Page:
In this edition of WYSO Weekend:
- At the turn of the last century, movie theaters were often the centerpieces of entertainment in small-town America. One of these theaters, in Bellefontaine, Ohio, has gone through major changes since it was built 85 years ago.
- For Rediscovered Radio we return to 1971, when huge demonstrations were held in Washington, D.C., to protest the war in Vietnam. All Things Considered, NPR’s flagship news program, was born May 3, 1971. Among the stories listeners heard that day was a report by correspondent Jeff Kamen about defiant young anti-war protestors clashing with frustrated police officers. The organizers believed more peaceful-protest methods of the past weren’t working. Theirs was a more radical agenda. Community Voices producer Jocelyn Robinson has the story.
- Susan Jennings has been the executive director of The Arthur Morgan Institute for Community Solutions since 2014. She joins us with updates on what’s new with the organization, and details about the upcoming Agraria Charrette planned for Saturday, May 20, 1-5 p.m. in Yellow Springs.
- Each year, the Yellow Springs School district hosts winter and spring Exhibition Nights at Mills Lawn and McKinney Middle School/Yellow Springs High School, where students from kindergarten through 12th grade make presentations to family and community members. The next Exhibition Nights will take place May 10 at 6 p.m., and at Mills Lawn on May 16 at 5:30 p.m. Joining us in studio is Yellow Springs Schools superintendent Mario Basora, who will talk about how the district's project-based learning approach aims to benefit students.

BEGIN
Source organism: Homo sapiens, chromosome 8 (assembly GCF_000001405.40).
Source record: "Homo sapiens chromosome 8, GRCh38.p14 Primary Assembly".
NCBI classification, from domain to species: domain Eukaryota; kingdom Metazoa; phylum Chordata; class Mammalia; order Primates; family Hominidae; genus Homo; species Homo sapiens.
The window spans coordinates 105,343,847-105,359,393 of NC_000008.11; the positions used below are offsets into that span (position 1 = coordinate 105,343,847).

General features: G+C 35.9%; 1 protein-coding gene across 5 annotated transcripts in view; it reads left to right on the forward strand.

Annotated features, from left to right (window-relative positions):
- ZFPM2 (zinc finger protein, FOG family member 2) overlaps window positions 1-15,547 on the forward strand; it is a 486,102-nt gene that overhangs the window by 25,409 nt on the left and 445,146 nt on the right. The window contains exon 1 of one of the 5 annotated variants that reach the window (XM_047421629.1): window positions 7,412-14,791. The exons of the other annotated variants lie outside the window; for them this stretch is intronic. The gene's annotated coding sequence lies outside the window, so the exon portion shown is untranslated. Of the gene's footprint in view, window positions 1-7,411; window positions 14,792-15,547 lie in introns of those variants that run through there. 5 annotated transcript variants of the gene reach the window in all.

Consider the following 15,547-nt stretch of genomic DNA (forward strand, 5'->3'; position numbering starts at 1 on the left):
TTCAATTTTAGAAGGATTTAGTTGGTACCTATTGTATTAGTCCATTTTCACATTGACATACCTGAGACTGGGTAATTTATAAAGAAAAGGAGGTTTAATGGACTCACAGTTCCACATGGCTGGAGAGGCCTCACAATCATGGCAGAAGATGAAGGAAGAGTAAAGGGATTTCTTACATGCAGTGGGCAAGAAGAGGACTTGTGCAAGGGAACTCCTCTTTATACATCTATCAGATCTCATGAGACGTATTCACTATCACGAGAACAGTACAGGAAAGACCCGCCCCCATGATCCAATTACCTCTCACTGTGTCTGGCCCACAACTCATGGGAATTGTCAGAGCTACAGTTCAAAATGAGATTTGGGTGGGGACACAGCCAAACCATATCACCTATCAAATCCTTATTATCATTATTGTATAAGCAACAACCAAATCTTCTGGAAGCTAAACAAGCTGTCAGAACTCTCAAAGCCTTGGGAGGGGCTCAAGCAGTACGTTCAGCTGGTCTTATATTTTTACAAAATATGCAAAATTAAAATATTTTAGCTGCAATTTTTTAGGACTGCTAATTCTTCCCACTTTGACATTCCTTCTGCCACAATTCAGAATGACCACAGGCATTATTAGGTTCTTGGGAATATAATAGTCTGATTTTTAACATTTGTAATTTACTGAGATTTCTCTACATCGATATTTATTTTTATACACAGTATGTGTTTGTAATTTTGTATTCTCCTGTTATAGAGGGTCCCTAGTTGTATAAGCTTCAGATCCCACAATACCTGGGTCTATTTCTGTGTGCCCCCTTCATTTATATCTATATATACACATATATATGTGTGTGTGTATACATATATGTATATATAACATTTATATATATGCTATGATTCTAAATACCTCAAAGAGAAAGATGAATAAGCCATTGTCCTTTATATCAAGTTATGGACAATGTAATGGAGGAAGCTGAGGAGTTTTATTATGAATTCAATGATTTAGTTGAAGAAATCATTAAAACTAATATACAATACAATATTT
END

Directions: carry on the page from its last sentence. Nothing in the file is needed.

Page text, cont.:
- Around 900 participants, speakers and volunteers from 42 states and 11 countries visited the city of Dayton over the weekend for the International Trails Symposium. It's the largest gathering of trail professionals in the world, held in a different city every other year. To learn more about the Dayton event we speak with Brent Anslinger, the outdoor recreation program manager at 5 Rivers Metroparks.